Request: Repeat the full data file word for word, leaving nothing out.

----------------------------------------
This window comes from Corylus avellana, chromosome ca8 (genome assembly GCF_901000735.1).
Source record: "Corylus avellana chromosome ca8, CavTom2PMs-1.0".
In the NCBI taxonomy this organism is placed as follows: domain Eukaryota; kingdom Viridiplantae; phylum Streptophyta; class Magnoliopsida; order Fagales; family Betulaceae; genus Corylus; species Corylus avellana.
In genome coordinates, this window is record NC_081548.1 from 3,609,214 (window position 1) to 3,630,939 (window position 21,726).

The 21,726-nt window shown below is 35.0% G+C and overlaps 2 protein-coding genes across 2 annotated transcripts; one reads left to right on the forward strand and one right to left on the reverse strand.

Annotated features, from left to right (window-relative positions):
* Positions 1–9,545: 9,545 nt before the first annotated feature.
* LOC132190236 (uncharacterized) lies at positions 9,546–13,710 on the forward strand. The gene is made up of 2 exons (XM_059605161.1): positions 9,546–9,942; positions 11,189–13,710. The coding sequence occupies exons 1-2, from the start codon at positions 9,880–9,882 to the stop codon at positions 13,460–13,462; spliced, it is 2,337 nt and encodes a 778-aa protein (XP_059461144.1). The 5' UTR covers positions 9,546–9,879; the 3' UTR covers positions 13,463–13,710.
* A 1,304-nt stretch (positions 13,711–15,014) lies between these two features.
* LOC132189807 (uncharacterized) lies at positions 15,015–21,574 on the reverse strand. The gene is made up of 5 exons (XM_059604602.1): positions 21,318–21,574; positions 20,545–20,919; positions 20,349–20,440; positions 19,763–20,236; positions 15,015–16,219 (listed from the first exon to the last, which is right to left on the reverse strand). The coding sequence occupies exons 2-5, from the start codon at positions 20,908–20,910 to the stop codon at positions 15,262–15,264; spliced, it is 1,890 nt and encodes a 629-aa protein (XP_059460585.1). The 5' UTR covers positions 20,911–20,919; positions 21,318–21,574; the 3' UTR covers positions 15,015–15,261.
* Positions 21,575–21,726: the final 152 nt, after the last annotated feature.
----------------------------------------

This window comes from Corylus avellana, chromosome ca8 (genome assembly GCF_901000735.1).
Source record: "Corylus avellana chromosome ca8, CavTom2PMs-1.0".
In the NCBI taxonomy this organism is placed as follows: domain Eukaryota; kingdom Viridiplantae; phylum Streptophyta; class Magnoliopsida; order Fagales; family Betulaceae; genus Corylus; species Corylus avellana.
In genome coordinates, this window is record NC_081548.1 from 3,609,214 (window position 1) to 3,630,939 (window position 21,726).

The 21,726-nt window shown below is 35.0% G+C and overlaps 2 protein-coding genes across 2 annotated transcripts; one reads left to right on the forward strand and one right to left on the reverse strand.

Annotated features, from left to right (window-relative positions):
* Positions 1–9,545: 9,545 nt before the first annotated feature.
* LOC132190236 (uncharacterized) lies at positions 9,546–13,710 on the forward strand. The gene is made up of 2 exons (XM_059605161.1): positions 9,546–9,942; positions 11,189–13,710. The coding sequence occupies exons 1-2, from the start codon at positions 9,880–9,882 to the stop codon at positions 13,460–13,462; spliced, it is 2,337 nt and encodes a 778-aa protein (XP_059461144.1). The 5' UTR covers positions 9,546–9,879; the 3' UTR covers positions 13,463–13,710.
* A 1,304-nt stretch (positions 13,711–15,014) lies between these two features.
* LOC132189807 (uncharacterized) lies at positions 15,015–21,574 on the reverse strand. The gene is made up of 5 exons (XM_059604602.1): positions 21,318–21,574; positions 20,545–20,919; positions 20,349–20,440; positions 19,763–20,236; positions 15,015–16,219 (listed from the first exon to the last, which is right to left on the reverse strand). The coding sequence occupies exons 2-5, from the start codon at positions 20,908–20,910 to the stop codon at positions 15,262–15,264; spliced, it is 1,890 nt and encodes a 629-aa protein (XP_059460585.1). The 5' UTR covers positions 20,911–20,919; positions 21,318–21,574; the 3' UTR covers positions 15,015–15,261.
* Positions 21,575–21,726: the final 152 nt, after the last annotated feature.